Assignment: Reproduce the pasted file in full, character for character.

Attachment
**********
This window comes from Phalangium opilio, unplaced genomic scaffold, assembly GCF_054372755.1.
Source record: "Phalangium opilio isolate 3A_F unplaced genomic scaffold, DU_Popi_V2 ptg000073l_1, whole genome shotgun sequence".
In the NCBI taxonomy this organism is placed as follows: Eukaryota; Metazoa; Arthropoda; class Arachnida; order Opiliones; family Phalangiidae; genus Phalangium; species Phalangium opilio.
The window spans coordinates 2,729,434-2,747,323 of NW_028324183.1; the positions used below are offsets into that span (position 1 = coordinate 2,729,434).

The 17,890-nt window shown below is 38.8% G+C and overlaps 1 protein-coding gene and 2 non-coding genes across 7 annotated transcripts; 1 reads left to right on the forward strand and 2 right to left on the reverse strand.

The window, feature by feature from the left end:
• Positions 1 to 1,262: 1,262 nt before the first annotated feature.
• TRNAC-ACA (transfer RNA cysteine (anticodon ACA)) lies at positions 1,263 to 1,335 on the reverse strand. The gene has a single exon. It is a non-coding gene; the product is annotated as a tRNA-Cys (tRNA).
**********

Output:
This window comes from Phalangium opilio, unplaced genomic scaffold, assembly GCF_054372755.1.
Source record: "Phalangium opilio isolate 3A_F unplaced genomic scaffold, DU_Popi_V2 ptg000073l_1, whole genome shotgun sequence".
In the NCBI taxonomy this organism is placed as follows: Eukaryota; Metazoa; Arthropoda; class Arachnida; order Opiliones; family Phalangiidae; genus Phalangium; species Phalangium opilio.
The window spans coordinates 2,729,434-2,747,323 of NW_028324183.1; the positions used below are offsets into that span (position 1 = coordinate 2,729,434).

The 17,890-nt window shown below is 38.8% G+C and overlaps 1 protein-coding gene and 2 non-coding genes across 7 annotated transcripts; 1 reads left to right on the forward strand and 2 right to left on the reverse strand.

The window, feature by feature from the left end:
• Positions 1 to 1,262: 1,262 nt before the first annotated feature.
• TRNAC-ACA (transfer RNA cysteine (anticodon ACA)) lies at positions 1,263 to 1,335 on the reverse strand. The gene has a single exon. It is a non-coding gene; the product is annotated as a tRNA-Cys (tRNA).